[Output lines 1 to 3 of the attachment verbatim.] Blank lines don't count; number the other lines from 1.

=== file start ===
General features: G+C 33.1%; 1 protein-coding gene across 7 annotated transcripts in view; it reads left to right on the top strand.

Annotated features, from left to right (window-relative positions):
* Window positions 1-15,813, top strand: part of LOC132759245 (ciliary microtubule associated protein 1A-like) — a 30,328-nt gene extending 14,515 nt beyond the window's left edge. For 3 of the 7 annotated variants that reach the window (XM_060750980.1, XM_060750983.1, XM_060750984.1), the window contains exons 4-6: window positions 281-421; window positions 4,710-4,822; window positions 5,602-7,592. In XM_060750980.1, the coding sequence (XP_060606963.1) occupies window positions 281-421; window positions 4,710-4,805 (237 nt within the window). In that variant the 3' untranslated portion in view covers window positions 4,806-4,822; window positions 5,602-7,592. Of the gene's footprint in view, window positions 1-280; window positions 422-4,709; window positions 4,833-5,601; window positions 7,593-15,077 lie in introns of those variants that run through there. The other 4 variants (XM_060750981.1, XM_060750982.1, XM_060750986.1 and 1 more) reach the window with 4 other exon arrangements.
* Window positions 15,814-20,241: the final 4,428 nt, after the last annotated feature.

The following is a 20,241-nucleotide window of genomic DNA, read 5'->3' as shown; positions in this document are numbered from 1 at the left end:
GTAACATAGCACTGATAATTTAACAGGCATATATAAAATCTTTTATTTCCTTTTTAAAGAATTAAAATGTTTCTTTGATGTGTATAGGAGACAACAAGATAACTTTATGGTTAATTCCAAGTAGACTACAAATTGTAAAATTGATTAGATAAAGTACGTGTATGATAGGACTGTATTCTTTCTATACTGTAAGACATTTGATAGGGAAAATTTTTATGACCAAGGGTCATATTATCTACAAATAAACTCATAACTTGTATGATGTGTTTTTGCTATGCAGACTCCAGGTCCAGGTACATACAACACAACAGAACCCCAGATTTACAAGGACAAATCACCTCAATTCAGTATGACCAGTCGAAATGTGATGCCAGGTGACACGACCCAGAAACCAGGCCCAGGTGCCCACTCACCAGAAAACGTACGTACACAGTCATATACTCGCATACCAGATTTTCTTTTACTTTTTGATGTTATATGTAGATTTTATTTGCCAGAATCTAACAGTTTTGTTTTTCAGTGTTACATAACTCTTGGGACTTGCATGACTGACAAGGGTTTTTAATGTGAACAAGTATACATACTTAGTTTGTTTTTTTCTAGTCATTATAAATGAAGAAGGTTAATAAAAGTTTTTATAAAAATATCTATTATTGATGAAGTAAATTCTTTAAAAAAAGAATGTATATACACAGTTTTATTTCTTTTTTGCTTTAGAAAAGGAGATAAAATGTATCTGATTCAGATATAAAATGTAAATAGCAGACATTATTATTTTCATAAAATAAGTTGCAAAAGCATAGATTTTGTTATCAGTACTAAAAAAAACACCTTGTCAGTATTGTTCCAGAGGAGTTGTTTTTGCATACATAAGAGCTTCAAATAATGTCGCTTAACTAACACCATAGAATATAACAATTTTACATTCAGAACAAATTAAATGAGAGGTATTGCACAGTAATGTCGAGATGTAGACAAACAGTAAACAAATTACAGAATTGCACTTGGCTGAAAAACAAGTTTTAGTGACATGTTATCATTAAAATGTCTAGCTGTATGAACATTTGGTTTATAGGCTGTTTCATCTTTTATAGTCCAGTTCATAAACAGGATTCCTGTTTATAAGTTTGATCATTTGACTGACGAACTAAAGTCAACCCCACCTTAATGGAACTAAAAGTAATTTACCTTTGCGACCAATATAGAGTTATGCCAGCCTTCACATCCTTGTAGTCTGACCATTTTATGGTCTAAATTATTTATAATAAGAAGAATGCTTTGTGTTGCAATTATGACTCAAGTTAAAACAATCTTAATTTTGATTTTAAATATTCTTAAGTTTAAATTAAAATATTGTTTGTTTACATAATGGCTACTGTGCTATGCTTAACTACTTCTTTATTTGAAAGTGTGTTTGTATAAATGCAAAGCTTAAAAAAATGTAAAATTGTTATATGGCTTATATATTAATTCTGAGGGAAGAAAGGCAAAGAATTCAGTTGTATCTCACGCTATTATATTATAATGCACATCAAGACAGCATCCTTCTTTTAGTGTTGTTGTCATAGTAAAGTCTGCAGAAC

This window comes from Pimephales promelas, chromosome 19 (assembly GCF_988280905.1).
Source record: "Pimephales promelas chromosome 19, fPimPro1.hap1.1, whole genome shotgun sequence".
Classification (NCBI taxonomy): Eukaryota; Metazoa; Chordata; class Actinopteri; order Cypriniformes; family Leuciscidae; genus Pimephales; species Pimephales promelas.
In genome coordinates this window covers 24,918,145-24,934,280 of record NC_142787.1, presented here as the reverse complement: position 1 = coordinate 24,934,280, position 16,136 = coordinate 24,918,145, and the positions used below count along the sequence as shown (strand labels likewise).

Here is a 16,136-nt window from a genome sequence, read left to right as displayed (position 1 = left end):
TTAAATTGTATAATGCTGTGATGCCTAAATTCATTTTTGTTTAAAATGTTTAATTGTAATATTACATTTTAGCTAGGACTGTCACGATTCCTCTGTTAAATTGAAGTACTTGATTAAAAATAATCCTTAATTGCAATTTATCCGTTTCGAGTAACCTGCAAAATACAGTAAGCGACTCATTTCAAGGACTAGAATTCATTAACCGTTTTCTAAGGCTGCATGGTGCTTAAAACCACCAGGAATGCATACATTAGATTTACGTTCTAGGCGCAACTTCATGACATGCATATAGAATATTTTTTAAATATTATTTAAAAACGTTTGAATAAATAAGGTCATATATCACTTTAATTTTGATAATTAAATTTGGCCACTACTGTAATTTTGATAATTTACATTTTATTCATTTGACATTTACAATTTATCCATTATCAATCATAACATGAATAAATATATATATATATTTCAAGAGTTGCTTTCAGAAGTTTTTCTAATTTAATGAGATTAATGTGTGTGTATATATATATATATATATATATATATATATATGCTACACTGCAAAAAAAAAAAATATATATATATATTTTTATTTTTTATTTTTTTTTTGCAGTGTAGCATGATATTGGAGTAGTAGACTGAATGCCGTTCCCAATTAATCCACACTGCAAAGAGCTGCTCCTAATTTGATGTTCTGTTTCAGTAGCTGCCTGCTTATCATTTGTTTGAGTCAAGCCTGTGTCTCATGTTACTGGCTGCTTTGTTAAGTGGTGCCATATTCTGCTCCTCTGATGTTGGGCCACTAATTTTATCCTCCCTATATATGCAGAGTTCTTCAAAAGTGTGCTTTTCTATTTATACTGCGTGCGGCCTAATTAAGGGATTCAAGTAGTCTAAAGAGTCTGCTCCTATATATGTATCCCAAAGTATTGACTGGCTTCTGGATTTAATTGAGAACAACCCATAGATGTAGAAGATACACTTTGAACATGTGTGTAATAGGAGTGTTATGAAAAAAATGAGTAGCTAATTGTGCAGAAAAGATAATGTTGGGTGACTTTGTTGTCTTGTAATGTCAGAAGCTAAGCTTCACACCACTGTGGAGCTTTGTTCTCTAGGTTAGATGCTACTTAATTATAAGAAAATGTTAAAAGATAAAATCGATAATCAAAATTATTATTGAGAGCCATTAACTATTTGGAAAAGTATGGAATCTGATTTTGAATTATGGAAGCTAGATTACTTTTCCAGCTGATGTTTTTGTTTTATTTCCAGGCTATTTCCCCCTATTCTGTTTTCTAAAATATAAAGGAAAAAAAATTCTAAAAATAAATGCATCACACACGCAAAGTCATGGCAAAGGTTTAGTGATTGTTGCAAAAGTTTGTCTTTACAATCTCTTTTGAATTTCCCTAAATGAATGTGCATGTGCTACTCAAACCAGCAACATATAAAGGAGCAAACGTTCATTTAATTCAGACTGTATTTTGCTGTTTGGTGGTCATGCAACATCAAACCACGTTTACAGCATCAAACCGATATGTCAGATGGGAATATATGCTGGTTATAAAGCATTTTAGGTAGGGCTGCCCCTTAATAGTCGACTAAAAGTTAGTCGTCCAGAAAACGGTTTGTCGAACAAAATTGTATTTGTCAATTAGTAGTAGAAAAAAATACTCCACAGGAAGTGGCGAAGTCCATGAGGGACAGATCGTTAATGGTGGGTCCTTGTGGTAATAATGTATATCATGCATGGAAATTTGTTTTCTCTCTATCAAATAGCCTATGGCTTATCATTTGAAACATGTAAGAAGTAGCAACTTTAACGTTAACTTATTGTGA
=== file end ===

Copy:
General features: G+C 33.1%; 1 protein-coding gene across 7 annotated transcripts in view; it reads left to right on the top strand.

Annotated features, from left to right (window-relative positions):
* Window positions 1-15,813, top strand: part of LOC132759245 (ciliary microtubule associated protein 1A-like) — a 30,328-nt gene extending 14,515 nt beyond the window's left edge. For 3 of the 7 annotated variants that reach the window (XM_060750980.1, XM_060750983.1, XM_060750984.1), the window contains exons 4-6: window positions 281-421; window positions 4,710-4,822; window positions 5,602-7,592. In XM_060750980.1, the coding sequence (XP_060606963.1) occupies window positions 281-421; window positions 4,710-4,805 (237 nt within the window). In that variant the 3' untranslated portion in view covers window positions 4,806-4,822; window positions 5,602-7,592. Of the gene's footprint in view, window positions 1-280; window positions 422-4,709; window positions 4,833-5,601; window positions 7,593-15,077 lie in introns of those variants that run through there. The other 4 variants (XM_060750981.1, XM_060750982.1, XM_060750986.1 and 1 more) reach the window with 4 other exon arrangements.